If we're being picky, he was culpable for all three Turkish goals (1-Got a hand on it but too weak, 2-Complete meltdown, 3-Too far off his line). If we're not being picky, he was still guilty of this tournament's signature blunder. Blame the scrum cap.
Right-back - Giourkas Seitaridis (Greece)
Picks up a Greek team award for the most gutless title defence since France in 2002. Part of the defensive line that spent 60 minutes against Sweden passing sideways to each other. ED seems to remember he was quite good four years ago.
Centre-back - Denis Kolodin (Russia)
Kept his place in the Russian side and will be on show in the quarter-finals. But ED promises you there are blunders in Kolodin. If he is anything like as bad against the Dutch as he was against Spain, Ruud van Nistelrooy will score a double hat-trick.
Centre-back - Jacek Bak (Poland)
Given their undoubted expertise in skilled manual labour, how come there is not a single Pole who understands how an offside trap works? Bak carried the can for the collective chaos when Leo Beenhakker dropped him for the Croatia game. It didn't work.
Left-back - Emanuel Pogatetz (Austria)
It was always going to be a tough tournament for the co-hosts when Mad Dog lost his rag as early as the fourth minute of their first game and never found it again. Sadly for Austria, he is still one of their best players even when completely out of control.
Oddly pale Hispanic midfielder - Andres Iniesta (Spain)
Call it sacrilege to slag off a Spanish midfielder, but Iniesta has been poor. He might have played a nice pass for Villa against the Russians but has been so profligate in possession ED half expects him to rip off a latex mask and reveal himself as Robbie Savage.
Former Southampton midfielder - Anders Svensson (Sweden)
Not good, not bad. Just what you'd expect from a 31-year-old who never quite cut it in the Premier League. Imagine an entire squad of never-have-beens and you have the reason why Sweden are now touching down in Norrkoping.
Golden boy gone bad - Tranquillo Barnetta (Switzerland)
Before the tournament, you could make a case for Euro 2008 as a coming-out party for a new generation of players like Barnetta, Gokhan Inler, Valon Behrami and Eren Derdiyok. Barnetta personified the realisation that the Swiss are not, nor will they ever be, very good.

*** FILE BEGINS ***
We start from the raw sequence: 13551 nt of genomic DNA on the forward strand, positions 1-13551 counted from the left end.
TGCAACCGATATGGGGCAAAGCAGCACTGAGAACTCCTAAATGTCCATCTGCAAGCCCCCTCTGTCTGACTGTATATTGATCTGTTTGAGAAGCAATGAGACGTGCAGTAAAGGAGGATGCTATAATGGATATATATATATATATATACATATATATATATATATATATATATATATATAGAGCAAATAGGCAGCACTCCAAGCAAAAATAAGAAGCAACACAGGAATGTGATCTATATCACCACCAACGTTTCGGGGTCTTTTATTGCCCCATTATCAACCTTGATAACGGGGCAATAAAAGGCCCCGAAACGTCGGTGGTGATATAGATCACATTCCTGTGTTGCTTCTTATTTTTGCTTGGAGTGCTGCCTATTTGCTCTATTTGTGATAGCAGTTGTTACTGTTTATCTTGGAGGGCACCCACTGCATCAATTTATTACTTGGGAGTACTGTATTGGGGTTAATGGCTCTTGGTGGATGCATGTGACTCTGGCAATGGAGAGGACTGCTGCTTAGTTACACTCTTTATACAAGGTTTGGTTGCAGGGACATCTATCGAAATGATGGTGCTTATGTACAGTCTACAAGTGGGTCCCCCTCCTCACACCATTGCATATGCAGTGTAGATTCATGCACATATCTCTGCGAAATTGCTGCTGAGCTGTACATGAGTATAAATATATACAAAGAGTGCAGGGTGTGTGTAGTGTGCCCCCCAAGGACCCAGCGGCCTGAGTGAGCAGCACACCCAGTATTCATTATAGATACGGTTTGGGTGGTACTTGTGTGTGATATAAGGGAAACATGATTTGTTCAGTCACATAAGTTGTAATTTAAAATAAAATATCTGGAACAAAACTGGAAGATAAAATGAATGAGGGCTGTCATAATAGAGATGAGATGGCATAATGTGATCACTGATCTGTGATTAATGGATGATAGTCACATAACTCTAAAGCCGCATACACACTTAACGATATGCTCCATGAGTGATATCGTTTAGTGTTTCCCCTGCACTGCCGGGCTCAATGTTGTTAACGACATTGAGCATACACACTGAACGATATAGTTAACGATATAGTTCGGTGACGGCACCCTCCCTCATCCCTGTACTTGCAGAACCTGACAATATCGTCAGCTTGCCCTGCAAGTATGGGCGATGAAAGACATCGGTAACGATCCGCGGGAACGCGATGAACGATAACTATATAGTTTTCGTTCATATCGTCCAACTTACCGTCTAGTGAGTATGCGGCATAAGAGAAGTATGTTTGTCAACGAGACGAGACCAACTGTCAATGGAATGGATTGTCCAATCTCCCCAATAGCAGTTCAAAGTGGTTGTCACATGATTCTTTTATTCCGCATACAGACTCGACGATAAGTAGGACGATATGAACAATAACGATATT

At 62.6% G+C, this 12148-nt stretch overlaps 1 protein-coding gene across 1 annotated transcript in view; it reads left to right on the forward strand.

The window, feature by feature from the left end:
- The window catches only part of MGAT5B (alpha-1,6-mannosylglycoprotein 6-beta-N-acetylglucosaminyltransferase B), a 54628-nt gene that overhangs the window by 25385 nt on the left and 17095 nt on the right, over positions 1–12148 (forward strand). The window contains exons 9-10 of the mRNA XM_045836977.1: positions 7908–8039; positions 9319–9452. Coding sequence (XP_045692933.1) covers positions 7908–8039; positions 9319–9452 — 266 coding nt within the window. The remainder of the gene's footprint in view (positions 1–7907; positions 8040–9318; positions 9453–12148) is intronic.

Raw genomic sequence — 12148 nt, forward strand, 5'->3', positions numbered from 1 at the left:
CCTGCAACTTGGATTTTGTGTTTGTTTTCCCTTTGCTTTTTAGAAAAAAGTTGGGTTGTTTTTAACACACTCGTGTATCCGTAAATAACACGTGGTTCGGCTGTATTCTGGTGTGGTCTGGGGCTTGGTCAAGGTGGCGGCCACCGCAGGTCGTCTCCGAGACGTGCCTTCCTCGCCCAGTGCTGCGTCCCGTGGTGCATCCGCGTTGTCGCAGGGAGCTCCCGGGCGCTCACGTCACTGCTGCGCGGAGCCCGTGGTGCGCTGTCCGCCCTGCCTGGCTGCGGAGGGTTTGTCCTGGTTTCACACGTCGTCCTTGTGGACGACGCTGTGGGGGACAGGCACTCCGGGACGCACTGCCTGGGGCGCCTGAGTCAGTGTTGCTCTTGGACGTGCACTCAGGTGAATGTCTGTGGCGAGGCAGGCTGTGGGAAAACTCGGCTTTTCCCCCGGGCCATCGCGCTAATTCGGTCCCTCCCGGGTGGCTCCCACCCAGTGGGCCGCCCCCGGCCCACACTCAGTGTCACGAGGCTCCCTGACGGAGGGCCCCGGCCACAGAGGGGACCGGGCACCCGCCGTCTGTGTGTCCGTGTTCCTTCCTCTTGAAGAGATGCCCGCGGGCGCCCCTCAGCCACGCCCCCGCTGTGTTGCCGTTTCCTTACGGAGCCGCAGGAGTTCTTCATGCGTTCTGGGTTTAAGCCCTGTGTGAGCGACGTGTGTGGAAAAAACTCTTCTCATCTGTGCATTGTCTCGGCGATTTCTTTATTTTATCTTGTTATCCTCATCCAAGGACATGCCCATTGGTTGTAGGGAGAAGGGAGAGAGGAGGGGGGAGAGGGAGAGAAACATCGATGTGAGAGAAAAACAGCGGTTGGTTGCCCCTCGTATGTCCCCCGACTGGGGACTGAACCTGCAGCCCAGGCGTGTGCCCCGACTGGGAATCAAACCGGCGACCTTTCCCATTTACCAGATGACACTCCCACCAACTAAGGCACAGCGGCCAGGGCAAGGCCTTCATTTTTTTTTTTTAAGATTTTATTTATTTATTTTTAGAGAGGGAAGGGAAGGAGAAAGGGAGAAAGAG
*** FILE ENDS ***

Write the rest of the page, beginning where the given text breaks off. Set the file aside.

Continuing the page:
Big, lumbering target man - Luca Toni (Italy)
ED laid it on thick about poor old Toni yesterday, so it will keep this brief. Andy Cole's supporters used to say that you have to be there to miss them. Toni has been there, and he has missed them.
Pouting winger-cum-striker - Thierry Henry (France)
Most of the French players spent the tournament with faces as long as a week. Henry's was so long it offered a brief glimpse of infinity. Showed a great touch against Italy, opening his foot to divert a free-kick past - yes, his own goalkeeper.
Useless goalhanger - Mario Gomez (Germany)
It wasn't just the open goal he missed against Austria, nor indeed his complete lack of interest in knocking in the rebound. His whole demeanour has been that of a man who knows that, when opportunity knocks, he will be in the shower.
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TALKING POINT: Early Döorß sought to spark intelligent debate when it asked who was worse - France or England. Instead it got g_hine: "Without wishing to fall back on stereotypes, the French are worse, cause they smell of garlic, they don't work, and their women don't shave their armpits."
Today - Who were the standout performers of the group stage? And how exactly are the Dutch going to come unstuck?
COMING UP: Devious playacting with a talent for penalty shootouts, or ruthless efficiency with a talent for penalty shootouts? Pick your poison. Portugal versus Germany should be a good one. Follow it with us from 7.45pm.